The success of a restaurant often rests on the quality of its kitchen staff. The staff plays a key role in food preparation that ultimately determines one of the most important aspects of the dining experience — the food. According to the Bureau of Labor Statistics (BLS), job prospects in this field are expected to remain good from 2008 to 2018, despite slow growth in new jobs. High turnover rates can lead to exceptional opportunities.
The chef is is ultimately responsible for the quality of the food. The chef oversees and participates in food preparation prior to the creation of the ultimate dish. Head chefs may take a more active role in managing the kitchen by hiring and firing staff members, estimating costs and preparing food, ordering from vendors and overseeing the restaurant operation. The BLS notes that the head or executive chef may oversee several kitchens in establishments such as a hotel or corporate dining room.
Sous Chef Duties
Second only to the head chef, the sous chef is the chef in charge of supervising the kitchen staff when the head or executive chef is not present. The duties of the sous chef are often similar to those of other key kitchen staff members. Sous chefs work with the other chefs preparing and cooking food. As the second in command, the sous chef watches out for problems that may arise in the kitchen and attempts to correct them. Because sous chefs supervise other kitchen staff, they also provide guidance, direction and discipline. The sous chef may also be responsible for planning menus and scheduling workers to fill shifts. These administrative duties can take up to one-fourth of the sous chef's time throughout the workday.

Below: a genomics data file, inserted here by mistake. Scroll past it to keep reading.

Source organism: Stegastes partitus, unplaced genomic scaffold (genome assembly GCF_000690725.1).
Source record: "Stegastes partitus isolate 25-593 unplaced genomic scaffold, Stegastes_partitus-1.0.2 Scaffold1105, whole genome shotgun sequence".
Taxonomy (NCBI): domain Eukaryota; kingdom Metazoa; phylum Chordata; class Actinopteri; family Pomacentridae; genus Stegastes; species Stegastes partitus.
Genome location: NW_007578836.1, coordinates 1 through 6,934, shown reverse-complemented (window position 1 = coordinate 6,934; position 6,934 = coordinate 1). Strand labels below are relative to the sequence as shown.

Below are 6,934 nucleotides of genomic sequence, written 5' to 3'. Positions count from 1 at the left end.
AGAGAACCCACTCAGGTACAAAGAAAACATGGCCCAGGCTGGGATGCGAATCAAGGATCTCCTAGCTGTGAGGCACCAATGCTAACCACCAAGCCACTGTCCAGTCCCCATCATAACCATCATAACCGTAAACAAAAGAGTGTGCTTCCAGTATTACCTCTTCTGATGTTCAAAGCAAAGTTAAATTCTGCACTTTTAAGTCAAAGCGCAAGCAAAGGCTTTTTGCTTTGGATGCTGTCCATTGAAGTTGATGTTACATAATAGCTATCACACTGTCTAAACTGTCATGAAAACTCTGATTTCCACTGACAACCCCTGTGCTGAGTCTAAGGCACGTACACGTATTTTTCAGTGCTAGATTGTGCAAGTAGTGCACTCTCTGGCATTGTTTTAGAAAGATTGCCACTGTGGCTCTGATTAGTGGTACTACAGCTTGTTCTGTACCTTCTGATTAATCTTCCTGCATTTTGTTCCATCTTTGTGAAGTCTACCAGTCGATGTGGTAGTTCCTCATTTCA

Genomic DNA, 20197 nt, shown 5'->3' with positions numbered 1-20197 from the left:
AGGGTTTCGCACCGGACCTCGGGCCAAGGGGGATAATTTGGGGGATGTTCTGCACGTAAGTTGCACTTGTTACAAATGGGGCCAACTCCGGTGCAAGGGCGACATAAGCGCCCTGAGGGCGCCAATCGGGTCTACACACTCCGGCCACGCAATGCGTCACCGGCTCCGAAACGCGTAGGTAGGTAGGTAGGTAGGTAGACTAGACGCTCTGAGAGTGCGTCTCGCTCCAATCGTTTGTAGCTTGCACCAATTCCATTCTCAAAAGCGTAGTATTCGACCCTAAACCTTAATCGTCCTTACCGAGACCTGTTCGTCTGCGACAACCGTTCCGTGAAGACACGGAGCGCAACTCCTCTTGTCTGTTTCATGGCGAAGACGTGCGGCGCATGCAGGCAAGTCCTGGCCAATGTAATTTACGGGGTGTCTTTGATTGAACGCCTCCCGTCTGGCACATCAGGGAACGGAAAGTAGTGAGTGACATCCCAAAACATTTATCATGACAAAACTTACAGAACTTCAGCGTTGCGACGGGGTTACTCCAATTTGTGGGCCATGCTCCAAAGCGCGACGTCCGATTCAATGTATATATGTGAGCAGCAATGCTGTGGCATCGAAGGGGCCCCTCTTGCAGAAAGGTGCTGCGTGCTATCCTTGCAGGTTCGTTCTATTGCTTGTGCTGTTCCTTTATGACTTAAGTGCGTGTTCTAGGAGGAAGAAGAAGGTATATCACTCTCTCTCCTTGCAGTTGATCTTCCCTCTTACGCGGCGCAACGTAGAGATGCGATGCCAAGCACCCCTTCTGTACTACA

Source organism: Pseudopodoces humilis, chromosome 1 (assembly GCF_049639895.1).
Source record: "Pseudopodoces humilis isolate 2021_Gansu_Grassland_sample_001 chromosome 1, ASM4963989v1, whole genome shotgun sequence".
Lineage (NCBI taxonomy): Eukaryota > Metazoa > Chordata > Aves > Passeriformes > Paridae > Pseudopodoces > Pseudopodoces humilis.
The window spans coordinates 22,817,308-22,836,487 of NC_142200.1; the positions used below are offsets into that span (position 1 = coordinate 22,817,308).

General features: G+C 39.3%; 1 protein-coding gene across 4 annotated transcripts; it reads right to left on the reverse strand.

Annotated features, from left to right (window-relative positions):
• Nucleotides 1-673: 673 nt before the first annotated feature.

Kichen Porter/Food Preparation Worker Duties
Kitchen porters or food-preparation workers are responsible for many of the cleaning and general food preparation duties that help maintain an orderly and efficient kitchen. They wash pots and pans while keeping the food storage areas clean and orderly. They also clean food-preparation areas. These workers may also take the trash out of the kitchen, replenish supplies and remove leftovers and scraps from the food-preparation areas. They may also play a role in preparing food by peeling potatoes or performing other general food-preparation tasks.
2016 Salary Information for Chefs and Head Cooks
Chefs and head cooks earned a median annual salary of $43,180 in 2016, according to the U.S. Bureau of Labor Statistics. On the low end, chefs and head cooks earned a 25th percentile salary of $32,230, meaning 75 percent earned more than this amount. The 75th percentile salary is $59,080, meaning 25 percent earn more. In 2016, 146,500 people were employed in the U.S. as chefs and head cooks.